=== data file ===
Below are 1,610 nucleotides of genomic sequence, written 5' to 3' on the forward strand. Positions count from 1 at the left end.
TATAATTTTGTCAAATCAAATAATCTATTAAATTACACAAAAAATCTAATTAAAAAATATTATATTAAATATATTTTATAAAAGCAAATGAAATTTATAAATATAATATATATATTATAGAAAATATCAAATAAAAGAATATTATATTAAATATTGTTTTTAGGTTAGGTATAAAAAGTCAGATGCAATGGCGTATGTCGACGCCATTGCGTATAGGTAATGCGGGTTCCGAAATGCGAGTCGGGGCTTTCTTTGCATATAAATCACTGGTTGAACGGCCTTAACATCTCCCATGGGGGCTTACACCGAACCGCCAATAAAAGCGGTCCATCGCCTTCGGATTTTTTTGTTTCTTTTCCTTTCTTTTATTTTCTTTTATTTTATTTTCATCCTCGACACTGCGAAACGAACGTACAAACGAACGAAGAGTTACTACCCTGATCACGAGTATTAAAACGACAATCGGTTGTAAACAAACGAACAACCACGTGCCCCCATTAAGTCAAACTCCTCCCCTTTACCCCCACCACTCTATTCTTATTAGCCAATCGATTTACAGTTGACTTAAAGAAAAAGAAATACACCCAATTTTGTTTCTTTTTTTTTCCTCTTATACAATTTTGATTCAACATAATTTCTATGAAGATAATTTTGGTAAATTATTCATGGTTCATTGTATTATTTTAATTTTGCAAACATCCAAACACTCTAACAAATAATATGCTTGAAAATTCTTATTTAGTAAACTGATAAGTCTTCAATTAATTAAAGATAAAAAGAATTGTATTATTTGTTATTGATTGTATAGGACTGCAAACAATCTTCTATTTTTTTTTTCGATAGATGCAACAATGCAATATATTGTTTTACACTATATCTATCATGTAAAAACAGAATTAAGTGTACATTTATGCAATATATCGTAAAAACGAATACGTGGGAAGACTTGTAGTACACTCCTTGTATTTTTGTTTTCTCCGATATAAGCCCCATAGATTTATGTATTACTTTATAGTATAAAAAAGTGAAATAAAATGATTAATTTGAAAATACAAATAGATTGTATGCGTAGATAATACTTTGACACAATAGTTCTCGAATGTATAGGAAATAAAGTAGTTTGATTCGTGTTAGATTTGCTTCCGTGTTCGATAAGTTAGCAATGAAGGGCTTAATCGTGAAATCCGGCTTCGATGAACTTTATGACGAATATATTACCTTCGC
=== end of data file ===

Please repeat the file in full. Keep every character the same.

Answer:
Below are 1,610 nucleotides of genomic sequence, written 5' to 3' on the forward strand. Positions count from 1 at the left end.
TATAATTTTGTCAAATCAAATAATCTATTAAATTACACAAAAAATCTAATTAAAAAATATTATATTAAATATATTTTATAAAAGCAAATGAAATTTATAAATATAATATATATATTATAGAAAATATCAAATAAAAGAATATTATATTAAATATTGTTTTTAGGTTAGGTATAAAAAGTCAGATGCAATGGCGTATGTCGACGCCATTGCGTATAGGTAATGCGGGTTCCGAAATGCGAGTCGGGGCTTTCTTTGCATATAAATCACTGGTTGAACGGCCTTAACATCTCCCATGGGGGCTTACACCGAACCGCCAATAAAAGCGGTCCATCGCCTTCGGATTTTTTTGTTTCTTTTCCTTTCTTTTATTTTCTTTTATTTTATTTTCATCCTCGACACTGCGAAACGAACGTACAAACGAACGAAGAGTTACTACCCTGATCACGAGTATTAAAACGACAATCGGTTGTAAACAAACGAACAACCACGTGCCCCCATTAAGTCAAACTCCTCCCCTTTACCCCCACCACTCTATTCTTATTAGCCAATCGATTTACAGTTGACTTAAAGAAAAAGAAATACACCCAATTTTGTTTCTTTTTTTTTCCTCTTATACAATTTTGATTCAACATAATTTCTATGAAGATAATTTTGGTAAATTATTCATGGTTCATTGTATTATTTTAATTTTGCAAACATCCAAACACTCTAACAAATAATATGCTTGAAAATTCTTATTTAGTAAACTGATAAGTCTTCAATTAATTAAAGATAAAAAGAATTGTATTATTTGTTATTGATTGTATAGGACTGCAAACAATCTTCTATTTTTTTTTTCGATAGATGCAACAATGCAATATATTGTTTTACACTATATCTATCATGTAAAAACAGAATTAAGTGTACATTTATGCAATATATCGTAAAAACGAATACGTGGGAAGACTTGTAGTACACTCCTTGTATTTTTGTTTTCTCCGATATAAGCCCCATAGATTTATGTATTACTTTATAGTATAAAAAAGTGAAATAAAATGATTAATTTGAAAATACAAATAGATTGTATGCGTAGATAATACTTTGACACAATAGTTCTCGAATGTATAGGAAATAAAGTAGTTTGATTCGTGTTAGATTTGCTTCCGTGTTCGATAAGTTAGCAATGAAGGGCTTAATCGTGAAATCCGGCTTCGATGAACTTTATGACGAATATATTACCTTCGC